Whitwell, as Westover divined the man to be, took a seat himself on a high stump, which suited his length of leg, and courteously waved Westover to a place on the log in front of him. A long, ragged beard of brown, with lines of gray in it, hung from his chin and mounted well up on his thin cheeks toward his friendly eyes. His mustache lay sunken on his lip, which had fallen in with the loss of his upper teeth. From the lower jaw a few incisors showed at this slant and that as he talked.

"Well, well!" he said, with the air of wishing the talk to go on, but without having anything immediately to offer himself.

Westover said, "Thank you," as he dropped on the log, and Whitwell added, relentingly: "I don't suppose a fellow's so much to blame, if he's got the devil in him, as what the devil is."

He referred the point with a twinkle of his eyes to Westover, who said: "It's always a question, of course, whether it's the devil. It may be original sin with the fellow himself."

"Well, that's something so," said Whitwell, with pleasure in the distinction rather than assent. "But I guess it ain't original sin in the boy. Got it from his gran'father pootty straight, I should say, and maybe the old man had it secondhand. Ha'd to say just where so much cussedness gits statted."

"His father's father?" asked Westover, willing to humor Whitwell's evident wish to philosophize the Durgins' history.

"Mother's. He kept the old tavern stand on the west side of Lion's Head, on the St. Albans Road, and I guess he kept a pootty good house in the old times when the stages stopped with him. Ever noticed how a man on the mean side in politics always knows how to keep a hotel? Well, it's something curious. If there was ever a mean side to any question, old Mason was on it. My folks used to live around there, and I can remember when I was a boy hangin' around the bar-room nights hearin' him argue that colored folks had no souls; and along about the time the fugitive-slave law was passed the folks pootty near run him out o' town for puttin' the United States marshal on the scent of a fellow that was breakin' for Canada. Well, it was just so when the war come. It was known for a fact that he was in with them Secesh devils up over the line that was plannin' a raid into Vermont in '63. He'd got pootty low down by that time; railroads took off all the travel; tavern 'd got to be a regular doggery; old man always drank some, I guess. That was a good while after his girl had married Durgin. He was dead against it, and it broke him up consid'able when she would have him: Well, one night the old stand burnt up and him in it, and neither of 'em insured."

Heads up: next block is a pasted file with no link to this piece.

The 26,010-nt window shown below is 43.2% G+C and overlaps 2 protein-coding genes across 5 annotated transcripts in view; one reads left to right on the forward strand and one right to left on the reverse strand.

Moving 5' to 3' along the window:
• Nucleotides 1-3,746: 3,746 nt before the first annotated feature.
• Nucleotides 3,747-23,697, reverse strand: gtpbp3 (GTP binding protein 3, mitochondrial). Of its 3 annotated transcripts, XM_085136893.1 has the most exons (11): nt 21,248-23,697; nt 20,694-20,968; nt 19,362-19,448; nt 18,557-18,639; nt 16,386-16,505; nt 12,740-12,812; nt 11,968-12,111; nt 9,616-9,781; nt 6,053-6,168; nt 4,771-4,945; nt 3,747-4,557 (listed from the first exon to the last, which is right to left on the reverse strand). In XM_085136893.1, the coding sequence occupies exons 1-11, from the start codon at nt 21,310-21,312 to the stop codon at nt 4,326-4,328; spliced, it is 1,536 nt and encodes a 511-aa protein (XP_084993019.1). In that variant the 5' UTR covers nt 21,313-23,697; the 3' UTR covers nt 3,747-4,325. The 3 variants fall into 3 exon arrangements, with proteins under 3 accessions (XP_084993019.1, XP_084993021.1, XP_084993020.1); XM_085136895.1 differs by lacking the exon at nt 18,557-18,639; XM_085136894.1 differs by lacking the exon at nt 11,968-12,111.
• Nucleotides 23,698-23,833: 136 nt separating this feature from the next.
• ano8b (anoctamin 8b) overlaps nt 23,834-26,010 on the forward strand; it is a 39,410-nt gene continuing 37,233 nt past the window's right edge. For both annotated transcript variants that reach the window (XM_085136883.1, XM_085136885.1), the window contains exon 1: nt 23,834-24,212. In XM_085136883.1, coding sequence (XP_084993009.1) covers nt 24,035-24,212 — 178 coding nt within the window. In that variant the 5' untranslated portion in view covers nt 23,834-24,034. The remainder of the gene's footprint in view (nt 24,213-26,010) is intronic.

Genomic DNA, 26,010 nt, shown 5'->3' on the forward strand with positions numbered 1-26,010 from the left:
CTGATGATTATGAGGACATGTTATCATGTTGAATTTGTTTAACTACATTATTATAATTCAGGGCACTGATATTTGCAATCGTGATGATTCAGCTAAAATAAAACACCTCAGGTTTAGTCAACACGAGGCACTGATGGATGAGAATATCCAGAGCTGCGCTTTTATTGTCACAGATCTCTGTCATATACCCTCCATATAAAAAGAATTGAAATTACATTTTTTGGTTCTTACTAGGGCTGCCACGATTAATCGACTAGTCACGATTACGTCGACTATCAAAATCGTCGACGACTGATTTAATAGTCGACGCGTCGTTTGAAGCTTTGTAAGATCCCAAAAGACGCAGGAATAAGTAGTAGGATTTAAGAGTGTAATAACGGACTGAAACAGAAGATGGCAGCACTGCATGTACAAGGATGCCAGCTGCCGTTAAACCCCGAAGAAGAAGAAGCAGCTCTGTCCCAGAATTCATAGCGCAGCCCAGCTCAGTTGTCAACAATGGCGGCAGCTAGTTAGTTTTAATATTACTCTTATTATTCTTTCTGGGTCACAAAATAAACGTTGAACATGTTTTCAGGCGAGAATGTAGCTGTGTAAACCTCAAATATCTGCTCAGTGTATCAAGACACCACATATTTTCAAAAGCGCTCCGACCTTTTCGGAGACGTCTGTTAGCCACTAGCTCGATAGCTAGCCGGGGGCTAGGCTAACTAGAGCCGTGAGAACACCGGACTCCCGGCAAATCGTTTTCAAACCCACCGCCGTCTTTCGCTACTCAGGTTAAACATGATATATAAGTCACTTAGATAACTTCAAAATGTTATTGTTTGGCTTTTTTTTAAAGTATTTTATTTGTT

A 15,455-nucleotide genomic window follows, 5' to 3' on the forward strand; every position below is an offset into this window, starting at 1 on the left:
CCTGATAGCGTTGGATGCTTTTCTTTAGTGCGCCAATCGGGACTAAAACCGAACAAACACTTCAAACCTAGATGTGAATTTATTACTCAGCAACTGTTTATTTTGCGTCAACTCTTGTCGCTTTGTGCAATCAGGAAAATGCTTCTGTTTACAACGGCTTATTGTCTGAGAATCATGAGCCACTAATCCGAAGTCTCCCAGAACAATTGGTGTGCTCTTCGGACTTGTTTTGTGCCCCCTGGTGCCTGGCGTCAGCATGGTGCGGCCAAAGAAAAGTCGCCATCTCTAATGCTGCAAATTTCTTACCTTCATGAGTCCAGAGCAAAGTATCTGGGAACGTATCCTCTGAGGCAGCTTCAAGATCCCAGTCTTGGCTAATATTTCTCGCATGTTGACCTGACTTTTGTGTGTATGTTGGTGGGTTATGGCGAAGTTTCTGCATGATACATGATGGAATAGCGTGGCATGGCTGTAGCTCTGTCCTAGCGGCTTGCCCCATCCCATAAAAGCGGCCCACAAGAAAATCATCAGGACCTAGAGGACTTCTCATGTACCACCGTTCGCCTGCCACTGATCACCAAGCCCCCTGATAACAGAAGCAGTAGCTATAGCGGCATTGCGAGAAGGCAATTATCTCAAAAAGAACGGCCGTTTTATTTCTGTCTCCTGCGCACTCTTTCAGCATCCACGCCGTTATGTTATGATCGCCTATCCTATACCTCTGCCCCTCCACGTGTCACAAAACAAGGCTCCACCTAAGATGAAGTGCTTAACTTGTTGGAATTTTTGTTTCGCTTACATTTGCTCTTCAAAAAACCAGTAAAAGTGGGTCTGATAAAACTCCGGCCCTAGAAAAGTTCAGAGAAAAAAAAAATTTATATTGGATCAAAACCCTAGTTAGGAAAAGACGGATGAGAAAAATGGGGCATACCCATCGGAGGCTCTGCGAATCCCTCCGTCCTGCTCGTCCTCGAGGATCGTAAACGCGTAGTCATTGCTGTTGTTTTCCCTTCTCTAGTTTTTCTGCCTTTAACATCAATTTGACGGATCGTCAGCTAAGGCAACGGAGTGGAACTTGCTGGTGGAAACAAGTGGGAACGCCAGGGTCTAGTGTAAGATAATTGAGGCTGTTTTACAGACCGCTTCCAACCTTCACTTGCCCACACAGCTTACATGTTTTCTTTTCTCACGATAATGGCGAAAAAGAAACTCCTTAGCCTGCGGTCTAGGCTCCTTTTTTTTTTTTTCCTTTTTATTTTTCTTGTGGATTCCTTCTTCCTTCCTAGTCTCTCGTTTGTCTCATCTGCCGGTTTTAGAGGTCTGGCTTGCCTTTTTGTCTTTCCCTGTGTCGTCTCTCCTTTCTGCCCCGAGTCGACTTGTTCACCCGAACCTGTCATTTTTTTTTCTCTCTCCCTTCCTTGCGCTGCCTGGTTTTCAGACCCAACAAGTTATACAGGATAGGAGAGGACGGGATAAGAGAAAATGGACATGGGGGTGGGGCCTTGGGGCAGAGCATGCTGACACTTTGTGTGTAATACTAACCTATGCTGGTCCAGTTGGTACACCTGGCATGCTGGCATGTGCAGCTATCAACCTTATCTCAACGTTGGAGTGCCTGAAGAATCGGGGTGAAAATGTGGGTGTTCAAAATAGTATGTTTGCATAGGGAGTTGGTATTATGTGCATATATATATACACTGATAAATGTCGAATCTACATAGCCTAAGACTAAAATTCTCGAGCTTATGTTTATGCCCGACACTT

Whitwell laughed with a pleasure in his satire which gave the monuments in his lower jaw a rather sinister action. But, as if he felt a rebuke in Westover's silence, he added: "There ain't anything against Mis' Durgin. She's done her part, and she's had more than her share of hard knocks. If she was tough, to sta't with, she's had blows enough to meller her. But that's the way I account for the boy. I s'pose—I'd oughtn't to feel the way I do about him, but he's such a pest to the whole neighborhood that he'd have the most pop'la' fune'l. Well, I guess I've said enough. I'm much obliged to you, though, Mr.—"

"Westover," the painter suggested. "But the boy isn't so bad all the time."

"Couldn't be," said Whitwell, with a cackle of humorous enjoyment. "He has his spells of bein' decent, and he's pootty smart, too. But when the other spell ketches him it's like as if the devil got a-hold of him, as I said in the first place. I lost my wife here two-three years along back, and that little girl you see him tormentin', she's a regular little mother to her brother; and whenever Jeff Durgin sees her with him, seems as if the Old Scratch got into him. Well, I'm glad I didn't come across him that day. How you gittin' along with Lion's Head? Sets quiet enough for you?" Whitwell rose from the stump and brushed the clinging chips from his thighs. "Folks trouble you any, lookin' on?"

"Not yet," said Westover.

"Well, there ain't a great many to," said Whitwell, going back to his axe. "I should like to see you workin' some day. Do' know as I ever saw an attist at it."

"I should like to have you," said Westover. "Any time."

"All right." Whitwell pulled his axe out of the carf, and struck it in again with a force that made a wide, square chip leap out. He looked over his shoulder at Westover, who was moving away. "Say, stop in some time you're passin'. I live in that wood-colored house at the foot of the Durgins' lane."

William Dean Howells